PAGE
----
Among the villains Alex Cross has faced—Gary Soneji, Casanova, Kyle Craig, The Wolf—one psychopath tops them all. Alex knows him as his wife's killer.
#1 bestselling author James Patterson returns with the pinnacle of all Alex Cross thrillers.
Alex Cross was a rising star in the Washington, DC, Police Department when an unknown shooter gunned down his wife, Maria, in front of him. Alex's need for vengeance was placed on hold as he faced another huge challenge-raising his children without their mother.
THE MOST TERRIFYING CROSS EVER.
Years later Alex is making a bold move in his life. He has left the FBI and set up practice as a psychologist once again. His life with Nana Mama, Damon, Jannie, and little Alex finally feels like it's in order. He even has a chance at a new love.
Then Cross's former partner, John Sampson, calls in a favor. He is tracking a serial rapist in Georgetown, one whose brutal modus operandi includes threatening his victims with terrifying photos. Cross and Sampson need the testimonies of these women to stop the predator, but the rape victims refuse to reveal anything about their attacker.
THE MOST EMOTIONAL CROSS EVER.
When the case triggers a connection to Maria's death, Alex may have a chance to catch his wife's murderer after all these years. Is this a chance for justice at long last? Or the culminating scene in his own deadly obsession?
From the man USA Today has called the "master of the genre," Cross is the high-velocity thriller James Patterson and Alex Cross's fans have waited years to read.
THE BUFFED-UP MOB SOLDIER didn’t react, but an older man in a black suit and white shirt buttoned to the collar raised his hand like the pope or something and spoke slowly and deliberately in heavily accented English. “To what do we owe this honor?” he asked. “Of course we’ve heard of the Butcher. Why are you here in Baltimore? What can we do for you?”
“We’re just passing through,” Michael Sullivan said to the old man. “Have to do a little job for Mr. Maggione in DC. You gentlemen heard of Mr. Maggione?”
Heads nodded around the room. The tenor of the conversation so far suggested that this was definitely serious business. Dominic Maggione controlled the Family in New York, which ran most of the East Coast, down as far as Atlanta anyway.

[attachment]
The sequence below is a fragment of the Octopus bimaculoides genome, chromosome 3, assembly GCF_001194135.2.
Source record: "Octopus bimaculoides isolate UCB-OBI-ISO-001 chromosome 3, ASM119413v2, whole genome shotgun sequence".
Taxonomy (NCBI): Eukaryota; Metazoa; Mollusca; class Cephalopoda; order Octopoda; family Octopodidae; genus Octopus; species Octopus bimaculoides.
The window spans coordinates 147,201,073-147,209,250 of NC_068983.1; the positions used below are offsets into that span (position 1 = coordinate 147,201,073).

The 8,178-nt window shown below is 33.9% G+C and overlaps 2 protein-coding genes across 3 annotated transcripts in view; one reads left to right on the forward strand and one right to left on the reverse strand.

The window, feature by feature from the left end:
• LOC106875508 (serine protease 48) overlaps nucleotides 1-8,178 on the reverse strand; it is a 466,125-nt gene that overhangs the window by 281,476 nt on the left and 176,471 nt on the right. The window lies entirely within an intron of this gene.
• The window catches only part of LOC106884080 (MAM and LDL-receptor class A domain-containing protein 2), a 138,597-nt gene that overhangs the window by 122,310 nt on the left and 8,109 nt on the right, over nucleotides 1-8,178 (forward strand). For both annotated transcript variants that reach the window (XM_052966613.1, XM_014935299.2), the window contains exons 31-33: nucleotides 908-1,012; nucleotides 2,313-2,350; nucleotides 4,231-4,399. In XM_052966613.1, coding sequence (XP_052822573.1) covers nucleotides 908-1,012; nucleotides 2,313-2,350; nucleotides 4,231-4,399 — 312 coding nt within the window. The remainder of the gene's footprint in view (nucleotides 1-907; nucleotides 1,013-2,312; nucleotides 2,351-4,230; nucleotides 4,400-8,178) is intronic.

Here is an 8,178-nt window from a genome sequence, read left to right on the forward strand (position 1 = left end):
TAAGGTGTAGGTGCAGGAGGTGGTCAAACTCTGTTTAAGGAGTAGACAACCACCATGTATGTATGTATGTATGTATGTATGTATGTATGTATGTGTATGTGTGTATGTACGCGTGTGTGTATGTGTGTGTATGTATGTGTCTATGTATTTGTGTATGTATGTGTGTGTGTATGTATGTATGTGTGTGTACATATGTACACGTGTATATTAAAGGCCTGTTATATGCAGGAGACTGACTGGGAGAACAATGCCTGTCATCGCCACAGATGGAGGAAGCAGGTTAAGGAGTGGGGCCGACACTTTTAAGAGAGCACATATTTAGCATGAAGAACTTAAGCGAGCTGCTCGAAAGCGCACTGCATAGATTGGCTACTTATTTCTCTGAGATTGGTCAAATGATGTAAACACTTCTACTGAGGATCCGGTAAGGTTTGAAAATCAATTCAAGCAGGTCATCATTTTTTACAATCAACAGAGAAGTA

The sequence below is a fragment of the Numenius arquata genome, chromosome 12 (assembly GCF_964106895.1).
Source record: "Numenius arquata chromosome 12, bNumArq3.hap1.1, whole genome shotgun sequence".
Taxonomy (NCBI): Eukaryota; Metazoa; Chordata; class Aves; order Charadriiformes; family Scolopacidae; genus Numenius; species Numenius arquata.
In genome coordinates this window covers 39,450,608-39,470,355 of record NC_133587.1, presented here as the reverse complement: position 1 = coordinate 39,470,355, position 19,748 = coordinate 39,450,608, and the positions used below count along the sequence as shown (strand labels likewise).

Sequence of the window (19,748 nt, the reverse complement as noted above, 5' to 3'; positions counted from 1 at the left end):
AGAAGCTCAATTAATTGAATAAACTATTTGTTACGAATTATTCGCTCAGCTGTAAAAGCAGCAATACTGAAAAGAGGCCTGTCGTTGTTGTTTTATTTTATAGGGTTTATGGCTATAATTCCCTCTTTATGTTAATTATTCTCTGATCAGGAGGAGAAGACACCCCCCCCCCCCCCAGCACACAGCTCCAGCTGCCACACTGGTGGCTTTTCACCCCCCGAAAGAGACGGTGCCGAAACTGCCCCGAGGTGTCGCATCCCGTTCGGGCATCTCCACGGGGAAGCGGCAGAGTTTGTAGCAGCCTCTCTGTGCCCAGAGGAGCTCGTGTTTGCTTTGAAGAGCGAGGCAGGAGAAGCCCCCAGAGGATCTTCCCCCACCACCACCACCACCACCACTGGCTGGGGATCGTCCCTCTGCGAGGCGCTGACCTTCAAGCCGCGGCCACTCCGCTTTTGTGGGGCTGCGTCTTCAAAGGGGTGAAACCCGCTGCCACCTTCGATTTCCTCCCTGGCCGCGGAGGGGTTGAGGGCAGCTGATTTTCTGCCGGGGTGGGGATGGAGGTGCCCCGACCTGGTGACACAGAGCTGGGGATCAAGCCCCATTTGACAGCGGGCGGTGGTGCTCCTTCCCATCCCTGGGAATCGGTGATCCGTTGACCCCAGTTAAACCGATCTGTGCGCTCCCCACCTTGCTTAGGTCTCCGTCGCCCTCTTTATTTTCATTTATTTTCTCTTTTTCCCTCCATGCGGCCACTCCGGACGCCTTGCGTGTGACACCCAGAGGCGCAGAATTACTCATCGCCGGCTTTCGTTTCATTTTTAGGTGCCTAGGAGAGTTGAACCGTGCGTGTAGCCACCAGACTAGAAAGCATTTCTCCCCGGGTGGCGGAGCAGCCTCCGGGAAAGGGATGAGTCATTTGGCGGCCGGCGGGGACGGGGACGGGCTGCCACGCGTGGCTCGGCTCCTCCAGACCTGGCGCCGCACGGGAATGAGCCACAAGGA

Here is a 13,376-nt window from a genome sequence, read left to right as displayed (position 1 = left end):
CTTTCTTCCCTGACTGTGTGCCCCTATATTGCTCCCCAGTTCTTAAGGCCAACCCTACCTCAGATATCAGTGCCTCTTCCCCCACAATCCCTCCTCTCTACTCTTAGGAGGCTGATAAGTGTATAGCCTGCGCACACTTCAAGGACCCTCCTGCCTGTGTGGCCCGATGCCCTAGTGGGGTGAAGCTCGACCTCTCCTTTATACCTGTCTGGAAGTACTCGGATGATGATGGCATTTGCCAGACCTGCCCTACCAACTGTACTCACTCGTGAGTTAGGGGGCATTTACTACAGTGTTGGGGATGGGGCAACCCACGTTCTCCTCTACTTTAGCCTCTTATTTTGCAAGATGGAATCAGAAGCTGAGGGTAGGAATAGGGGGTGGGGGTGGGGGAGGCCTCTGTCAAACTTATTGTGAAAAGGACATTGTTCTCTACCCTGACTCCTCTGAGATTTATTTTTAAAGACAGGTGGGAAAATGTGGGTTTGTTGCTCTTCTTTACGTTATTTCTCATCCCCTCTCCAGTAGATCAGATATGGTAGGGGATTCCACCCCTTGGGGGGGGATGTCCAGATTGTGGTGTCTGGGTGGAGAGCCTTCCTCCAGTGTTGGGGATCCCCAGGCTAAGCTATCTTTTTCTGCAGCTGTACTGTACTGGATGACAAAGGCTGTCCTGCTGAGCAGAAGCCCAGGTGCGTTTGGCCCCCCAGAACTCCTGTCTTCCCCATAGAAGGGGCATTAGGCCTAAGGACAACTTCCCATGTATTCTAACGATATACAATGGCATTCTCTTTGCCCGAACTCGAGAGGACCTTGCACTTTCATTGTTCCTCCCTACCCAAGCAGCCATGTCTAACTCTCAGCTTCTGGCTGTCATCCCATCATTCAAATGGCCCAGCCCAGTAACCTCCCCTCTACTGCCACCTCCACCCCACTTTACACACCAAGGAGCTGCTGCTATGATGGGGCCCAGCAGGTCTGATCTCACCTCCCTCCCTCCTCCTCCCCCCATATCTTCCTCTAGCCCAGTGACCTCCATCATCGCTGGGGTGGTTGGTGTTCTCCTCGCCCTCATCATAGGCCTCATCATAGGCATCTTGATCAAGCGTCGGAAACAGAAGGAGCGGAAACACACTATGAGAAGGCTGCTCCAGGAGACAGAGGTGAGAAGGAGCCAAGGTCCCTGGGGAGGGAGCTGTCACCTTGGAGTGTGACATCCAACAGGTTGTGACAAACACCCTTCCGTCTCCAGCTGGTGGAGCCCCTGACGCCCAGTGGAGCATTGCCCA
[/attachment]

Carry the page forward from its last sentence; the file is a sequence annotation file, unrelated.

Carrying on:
Everybody in the room knew who Dominic Maggione was and that the Butcher was his most ruthless hit man. Supposedly, he used butcher knives, scalpels, and mallets on his victims. A reporter in Newsday had said of one of his murders, “No human being could have done this.” The Butcher was feared in mob circles and by the police. So it was a surprise to those in the room that the killer was so young and that he looked like a movie actor, with his long blond hair and striking blue eyes.
“So where’s the respect? I hear that word a lot, but I don’t see any in this club,” said Jimmy Hats, who, like the Butcher, had a reputation for amputating hands and feet.
The soldier who had stood up suddenly made his move, and the Butcher’s arm shot forward in a blur. He sliced off the tip of the man’s nose, then the lobe of an ear. The soldier grabbed at his face in two places and stepped back so fast he lost his balance and fell hard on the wood-plank floor.
The Butcher was fast, and obviously as good as promised with a knife. He was like the old-time assassins from Sicily, and that’s how he had learned knife play, from one of the old soldiers in South Brooklyn. Amputation and bone-crunching had come easily to him. He considered them his trademark, symbols of his ruthlessness.
Jimmy Hats had a gun out, a .45 caliber semiautomatic. Hats was also known as “Jimmy the Protector,” and he had the Butcher’s back. Always.
Now Michael Sullivan slowly walked around the room. He kicked over a couple of card tables, shut off the TV, and pulled the plug on the espresso machine. Everyone suspected that somebody was going to die. But why? Why had Dominic Maggione unleashed this madman on them?
“I see some of you are expecting a little show,” he said. “I see it in your eyes. I smell it. Well, hell, I don’t want to disappoint anybody.”
Suddenly, Sullivan went down on one knee and stabbed the wounded mob soldier where he lay on the floor. He stabbed the man in the throat, then in the face and chest until there was no movement in the body. It was hard to count the strokes, but it must have been a dozen, probably more.
Then the strangest thing of all. Sullivan stood up and took a bow over the dead man’s body. As if this was all a big show to him, all just an act.
Finally, the Butcher turned his back on the room and walked unconcerned toward the door. No fear of anything or anyone. He called over his shoulder, “Nice meetin’ you, gentlemen. Next time, show some respect. For Mr. Maggione—if not for myself and Mr. Jimmy Hats.”
Jimmy Hats grinned at the room and tipped his fedora. “Yeah, he’s that good,” he said. “Tell you what, he’s even better with a chain saw.”
Copyright © 2006 by James Patterson
Peter Jay Fernandez is a New York based actor and narrator. He has appeared on Broadway in Jelly's Last Jam and The Merchant of Venice, and has performed in numerous off-Broadway plays and musicals. His extensive television credits include Funny Valentines, The Prosecuters, Law & Order, and Cosby. He currently lives in Harlem with his wife Denise and read London Bridges, also by James Patterson, for Hachette Audio.
Jay O. Sanders attended the acting conservatory at The State University of New York at Purchase. He began his career off-Broadway in Shakespearean roles in Henry V, Measure for Measure, and Twelfth Night. Jay has narrated more than fifty audiobooks and has appeared in several films including Half Nelson and The Day After Tomorrow.
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